The story in today's Gospel is familiar to anyone who has ever given a party. When the invitations are issued everyone is enthusiastic -- what great fun it will be to get together with old friends. But a few hours before the actual time of the party the phone begins to ring off the hook with the excuses of those who cannot come: "I have bought a yoke of oxen," "I have married a new wife," "I have bought a farm," "please hold me excused. It is a pretty awful feeling after going through all the time, trouble, and expense that a party often entails.
Our Lord gives us this parable today in order to help us understand that God feels the same sort of distress with His people when we find excuses to ignore Him. After all, we are the only material creatures that He made able to be His friends -- "capable of God," as Saint Augustine says. Of all the earthly species, we are the only ones that can lift our minds to communicate with Him in prayer.
He has reached out to us, sending His invitation through His only Son, who gave us even easier means of communicating with the Father in the Mass and the Sacraments. Even if we lack the words to express our love for God, they are spoken for us in His liturgy, and His graces are infallibly received.
But, our relationship with God ought to be more than just an occasional communication. We are baptized but once; confirmed but once; only occasionally do we confess our sins; rarely (if ever) do we receive our Lord more than once a day in Holy Communion. There are many other hours left in the day. How do we spend those hours? And how can we spend them most profitably?
The answer, of course, is that we should spend a considerable amount of our time in prayer. And I would suggest, not just because of the name of our parish, and not just because it is October, that the most efficacious prayer that most of us can engage in is to pray our Lady's holy Rosary.
Why, you might ask, would I make such a claim? Why would I claim that the Rosary is the most effective prayer after the Sacraments themselves?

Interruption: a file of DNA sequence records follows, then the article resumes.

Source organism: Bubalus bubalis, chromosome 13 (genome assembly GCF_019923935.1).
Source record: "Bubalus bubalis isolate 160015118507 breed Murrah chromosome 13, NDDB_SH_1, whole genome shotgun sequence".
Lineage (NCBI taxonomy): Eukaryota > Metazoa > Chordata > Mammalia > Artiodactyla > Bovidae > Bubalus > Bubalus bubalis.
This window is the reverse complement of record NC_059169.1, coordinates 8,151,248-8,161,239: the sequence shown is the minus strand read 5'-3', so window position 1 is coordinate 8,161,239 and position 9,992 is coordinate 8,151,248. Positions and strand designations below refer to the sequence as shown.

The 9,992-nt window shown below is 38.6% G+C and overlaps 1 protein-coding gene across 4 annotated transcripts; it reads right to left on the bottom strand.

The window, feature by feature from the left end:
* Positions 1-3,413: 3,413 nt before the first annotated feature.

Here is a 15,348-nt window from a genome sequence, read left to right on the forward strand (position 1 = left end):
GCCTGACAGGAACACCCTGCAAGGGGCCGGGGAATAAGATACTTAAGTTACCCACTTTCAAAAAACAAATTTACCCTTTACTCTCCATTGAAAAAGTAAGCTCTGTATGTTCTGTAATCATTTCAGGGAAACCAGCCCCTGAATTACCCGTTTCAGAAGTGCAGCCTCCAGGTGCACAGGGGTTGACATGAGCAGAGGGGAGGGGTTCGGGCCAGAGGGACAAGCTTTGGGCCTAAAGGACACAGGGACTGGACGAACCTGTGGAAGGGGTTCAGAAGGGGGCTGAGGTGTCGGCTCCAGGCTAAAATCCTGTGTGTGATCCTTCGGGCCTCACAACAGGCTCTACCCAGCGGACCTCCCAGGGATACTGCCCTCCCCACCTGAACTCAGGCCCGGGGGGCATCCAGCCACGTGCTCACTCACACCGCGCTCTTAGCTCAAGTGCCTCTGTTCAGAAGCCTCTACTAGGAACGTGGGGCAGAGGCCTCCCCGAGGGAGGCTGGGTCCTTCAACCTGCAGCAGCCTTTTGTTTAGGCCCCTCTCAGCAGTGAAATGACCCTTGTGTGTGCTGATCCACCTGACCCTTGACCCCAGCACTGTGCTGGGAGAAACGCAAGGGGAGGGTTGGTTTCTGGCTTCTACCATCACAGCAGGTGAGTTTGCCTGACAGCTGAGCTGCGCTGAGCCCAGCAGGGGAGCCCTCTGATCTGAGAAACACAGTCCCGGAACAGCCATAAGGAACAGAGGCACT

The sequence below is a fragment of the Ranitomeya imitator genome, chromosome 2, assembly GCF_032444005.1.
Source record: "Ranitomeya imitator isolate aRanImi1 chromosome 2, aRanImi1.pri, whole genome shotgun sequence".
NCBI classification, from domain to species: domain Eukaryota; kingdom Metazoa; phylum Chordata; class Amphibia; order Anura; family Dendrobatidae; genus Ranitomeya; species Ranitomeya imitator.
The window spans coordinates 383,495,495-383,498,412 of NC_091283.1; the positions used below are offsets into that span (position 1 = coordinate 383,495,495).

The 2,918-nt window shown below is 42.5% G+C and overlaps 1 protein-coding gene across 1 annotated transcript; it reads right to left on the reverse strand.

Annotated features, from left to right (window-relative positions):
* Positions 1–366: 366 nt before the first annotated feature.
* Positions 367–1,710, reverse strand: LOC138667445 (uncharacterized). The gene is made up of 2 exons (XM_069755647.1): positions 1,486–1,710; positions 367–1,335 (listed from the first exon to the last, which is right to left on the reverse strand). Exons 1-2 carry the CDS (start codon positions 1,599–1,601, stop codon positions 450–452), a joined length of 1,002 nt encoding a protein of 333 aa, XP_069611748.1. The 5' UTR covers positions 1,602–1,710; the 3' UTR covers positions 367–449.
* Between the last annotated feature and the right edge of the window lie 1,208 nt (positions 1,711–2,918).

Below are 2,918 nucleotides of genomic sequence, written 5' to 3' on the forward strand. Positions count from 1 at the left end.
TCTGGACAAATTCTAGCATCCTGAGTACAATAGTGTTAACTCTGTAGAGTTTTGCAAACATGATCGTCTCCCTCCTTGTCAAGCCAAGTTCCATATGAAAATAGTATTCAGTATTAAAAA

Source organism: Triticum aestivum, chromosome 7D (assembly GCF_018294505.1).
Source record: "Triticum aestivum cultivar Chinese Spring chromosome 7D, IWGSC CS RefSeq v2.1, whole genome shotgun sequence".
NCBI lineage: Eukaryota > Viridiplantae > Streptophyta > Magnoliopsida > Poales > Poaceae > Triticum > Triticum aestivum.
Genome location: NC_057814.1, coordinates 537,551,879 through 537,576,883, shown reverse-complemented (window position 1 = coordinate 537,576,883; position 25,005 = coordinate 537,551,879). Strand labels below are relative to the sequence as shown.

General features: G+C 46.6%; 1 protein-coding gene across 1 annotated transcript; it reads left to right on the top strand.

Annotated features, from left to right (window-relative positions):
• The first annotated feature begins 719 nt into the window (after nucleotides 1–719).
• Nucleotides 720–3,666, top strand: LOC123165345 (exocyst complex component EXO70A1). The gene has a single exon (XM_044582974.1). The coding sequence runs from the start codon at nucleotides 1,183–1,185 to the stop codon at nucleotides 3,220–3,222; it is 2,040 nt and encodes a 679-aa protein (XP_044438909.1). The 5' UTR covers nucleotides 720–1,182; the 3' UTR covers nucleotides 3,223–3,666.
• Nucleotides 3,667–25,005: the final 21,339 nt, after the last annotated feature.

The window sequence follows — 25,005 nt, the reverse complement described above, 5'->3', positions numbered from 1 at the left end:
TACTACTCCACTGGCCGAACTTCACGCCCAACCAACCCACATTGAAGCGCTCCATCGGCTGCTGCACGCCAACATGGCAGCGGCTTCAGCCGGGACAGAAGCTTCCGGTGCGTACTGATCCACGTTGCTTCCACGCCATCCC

The answer is rather simple. It relates to the nature of prayer as our means of drawing close to God. God is somewhat abstract for us, even though we have been created for Him, and "capable" of Him. It helps somewhat that He chose to intervene in our history; to take human matter and form, and to be born of a woman; but that was two thousand years ago, and even more thousands of miles away. The Rosary helps us to overcome those limitations of time and space by meditating on the lives of Jesus and Mary, and considering the magnitude of what they did for us.
Those meditations are the most important aspect of the Rosary. It is not adequate -- and it would be rather boring -- to simply recite so many "Our Fathers" and Hail "Marys." That would reduce the Rosary to a sort of "Catholic prayer wheel," that prays almost without the attention of its owner. Instead, we pray most fruitfully by placing ourselves "in the scene," as though we were there for the Annunciation, the Visitation, the Agony in the Garden, the Crucifixion, the Resurrection, and even the Crowning of our Lady as Queen of Heaven.
If we pray the Rosary proper devotion, it is almost as though "we are there" with our Lord and Lady for the most important events of our redemption.
If I might give some practical advice, it would be two-fold. First, in order to properly meditate on the mysteries, it is imperative to be familiar with the events they are intended to call to mind. The Gospels (and the first chapter of The Acts of the Apostles) are the best source of this information. One needs to do more than just announce that the "third Joyful Mystery is the birth of Jesus in Bethlehem" -- it is so much more beneficial to be able to call to mind the details of that birth as they are narrated by Matthew and Luke.
The second piece of advice is to pray the Rosary with devotion. Again, it is not a prayer wheel -- not something to race through at top speed just in order to be able to say that we finished it. Better to say one decade every day with devotion than to say all fifteen as a mechanical process.
But, on the other hand, most of us can probably find time for at least five decades each day. If you will but a lot a few minutes in the morning for a decade, and then again in the evening, you will probably find a number of opportunities during the rest of the day to recite five decades or more.
But, whatever your time schedule, don't leave our Lord waiting -- ignored like the man who through the party for his Son. Spend some time every day, meditating on the mysteries of the Rosary -- rejoicing with Jesus and Mary over the joyful events of our redemption!